Carlos
Criterion // Unrated // $49.95 // September 27, 2011
Review by Christopher McQuain | posted September 28, 2011
R E P L A Y
A D V I C E
Highly Recommended
E - M A I L
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R E V I E W S
Graphical Version
THE FILM:

Please Note: The images used here are from promotional stills provided by Criterion, not from the Blu-ray edition under review.

It's fitting that, toward the end of Olivier Assayas's Carlos, the titular character (played by Edgar Ramirez)--once a notorious terrorist, but at this point in the film reduced to teaching guerrilla warfare to bored Sudanese trainees--cites the strategic philosophy of T.E. Lawrence, better known as Lawrence of Arabia. As much, if not more so, as David Lean's famous 1962 film on Lawrence, Carlos is a film epic; its three-part canvas, anchored by historical facts and the life events of an actual historical figure, is vast and fully covered by Assayas (Summer Hours--still his masterpiece). But the film is, in a significant way, the inverse of a Lean-style treatment. Rather than framing its subject with an eye to ultra-wide-shot, stately cinematic pageantry, Carlos insists on leanness, tautness, and immediacy; there is little languor, and Assayas remains tightly focused, staying on the timeline and faithfully playing out events with constant forward momentum throughout the film's globe-hopping, action-packed, drama-filled span; it feels quick, despite its unusual length. And it has an obsessive attentiveness to practicalities like strategy, logistics, and physical detail that may just make it the lengthiest--and the most gratifying--procedural in cinematic history.

The procedures detailed over the course of the film are, at the scene-by-scene level, the plannings and executions of politically-motivated terrorist acts--bombings, hijackings, assassinations. But there is a cumulative, more macrocosmic dimension to Carlos that encompasses all these precisely played out political acts of violence as part of the larger procedure on which the film is such a clear-eyed work of quasi-reportage: that of Carlos's creation of a public image, his mastery of the logistics of becoming famous in an age of media saturation, political instability/revolutionary potential, and radical chic. There is an inbuilt tension between being a righteous Marxist revolutionary and radical egalitarian who at the same time seeks out and attains the kind of stardom only made possible by a consumer-capitalist culture, and it is that contradiction that Carlos--n Ilich Ramirez Sanchez, but "Carlos" is catchier--so fascinatingly embodies in his relentlessly driven, insatiably hungry rise and fall, which Assayas gives us with a maximum of observation and a minimum of psychoanalyzing exposition. This is in keeping with Carlos's personality. He was an acutely intelligent man when it came to history, politics, and ideology, but he was not insightful or self-reflective; his brash emphasis on action and movement and his avoidance of stasis and contemplation makes for a film in which we are always trying to keep up with the tireless activity of a figure operating on instincts he hasn't the time, patience, or inclination to delve more deeply into or try to understand.

The film's structure is thus bound at the beginning by the point in his young manhood when Carlos, living in London with his well-off, politically leftist family, becomes politically active; and at the end by the moment when his terroristic activism is permanently thwarted and ceased. We first encounter Carlos as an erudite, impassioned junior playboy, already a bad boy and a jet-setter in his early 20s, vehemently spouting revolutionary rhetoric. The young firebrand has arrived at the conclusion that talk and demonstrations are futile, and that the time for justified violence has now come, with the perfect opportunity to put that violence into practice having presented itself in the form of Israeli aggression against and oppression of Palestinians, along with the international political realignments arising from that troubling situation. In Beirut, Carlos approaches Wadie Haddad (Ahmad Kaabour), head of the militarized, radical pro-Palestinian terrorist organization PFLP (Popular Front for the Liberation of Palestine). Not entirely unlike the backstage lurker in All About Eve, he wants in; he "auditions" successfully for Haddad by carrying out several smaller-scale operations. But Carlos's ego and enjoyment of attention and the good life are always at odds with his role of soldier vis--vis Haddad's as commander, and after a checkered career with the PFLP that culminates in a brilliantly planned but ultimately failed invasion and hostage-taking at a high-profile meeting of OPEC's oil-rich nations--an operation that is the peak of Carlos's political activity, skyrocketing him to international renown, at the same time it is the film's dazzlingly orchestrated central set piece--he is forced out by Haddad, who admonishes him, "You have done a great deal for your own cause. You are famous now, a big star. Celebrities are never keen on obeying orders."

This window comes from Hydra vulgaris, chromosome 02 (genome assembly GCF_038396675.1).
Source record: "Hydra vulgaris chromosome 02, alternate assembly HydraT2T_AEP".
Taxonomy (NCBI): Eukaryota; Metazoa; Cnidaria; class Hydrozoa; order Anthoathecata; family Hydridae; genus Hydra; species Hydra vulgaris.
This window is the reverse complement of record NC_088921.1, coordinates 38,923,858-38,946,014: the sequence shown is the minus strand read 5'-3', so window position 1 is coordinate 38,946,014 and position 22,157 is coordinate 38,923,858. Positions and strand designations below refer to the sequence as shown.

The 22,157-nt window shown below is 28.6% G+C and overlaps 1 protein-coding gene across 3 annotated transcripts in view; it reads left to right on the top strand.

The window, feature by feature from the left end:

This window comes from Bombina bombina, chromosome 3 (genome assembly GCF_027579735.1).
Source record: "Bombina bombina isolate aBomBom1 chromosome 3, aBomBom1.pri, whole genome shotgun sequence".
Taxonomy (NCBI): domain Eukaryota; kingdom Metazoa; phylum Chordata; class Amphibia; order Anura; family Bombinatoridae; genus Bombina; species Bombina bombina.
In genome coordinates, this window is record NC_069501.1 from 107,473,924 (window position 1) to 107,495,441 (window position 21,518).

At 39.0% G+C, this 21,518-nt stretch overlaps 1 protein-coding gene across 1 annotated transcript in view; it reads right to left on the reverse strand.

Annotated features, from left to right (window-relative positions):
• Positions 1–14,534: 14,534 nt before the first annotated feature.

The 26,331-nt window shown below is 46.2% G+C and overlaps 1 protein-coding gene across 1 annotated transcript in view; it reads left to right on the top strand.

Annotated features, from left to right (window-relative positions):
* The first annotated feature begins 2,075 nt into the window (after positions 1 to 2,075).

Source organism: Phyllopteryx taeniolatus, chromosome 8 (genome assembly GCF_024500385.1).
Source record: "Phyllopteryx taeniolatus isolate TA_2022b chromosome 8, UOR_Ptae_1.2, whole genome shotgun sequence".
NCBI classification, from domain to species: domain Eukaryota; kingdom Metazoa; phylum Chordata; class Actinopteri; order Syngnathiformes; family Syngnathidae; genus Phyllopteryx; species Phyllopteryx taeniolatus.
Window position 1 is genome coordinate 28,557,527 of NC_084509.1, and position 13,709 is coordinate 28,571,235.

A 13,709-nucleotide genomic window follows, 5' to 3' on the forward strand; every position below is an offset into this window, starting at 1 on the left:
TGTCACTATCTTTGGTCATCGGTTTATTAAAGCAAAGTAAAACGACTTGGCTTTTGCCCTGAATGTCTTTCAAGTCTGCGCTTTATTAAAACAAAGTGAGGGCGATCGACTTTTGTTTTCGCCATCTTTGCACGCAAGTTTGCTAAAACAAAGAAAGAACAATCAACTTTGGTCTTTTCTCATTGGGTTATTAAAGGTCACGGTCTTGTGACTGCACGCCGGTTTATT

Carlos's ordeal with the politically failed but financially lucrative ($20 million ransom) OPEC hostage episode has opened his eyes to the uneasy but alluring relationship between revolution, terrorism, double-dealing, and money both for the cause and for anathema personal gain, as well as given him an addictive taste of media coverage, the publicity he had always in some way been seeking. In the wake of his expulsion from the PFLP, Carlos re-orients his activity from the Middle East to the Soviet bloc, using East German connections he made in the PFLP. He loses along the way the valuable but conflicted services of Hans-Joachim Klein (Christoph Bach), who has decided that violence is not compatible with his revolutionary ideals; but Carlos retains his working relationship with Johannes Weinrich (Alexander Scheer) and Weinrich's girlfriend, East German agent and aspiring revolutionary terrorist Magdalena Kopp (Nora von Waldstatten), whom he promptly steals from Weinrich, eventually marrying and having children with her.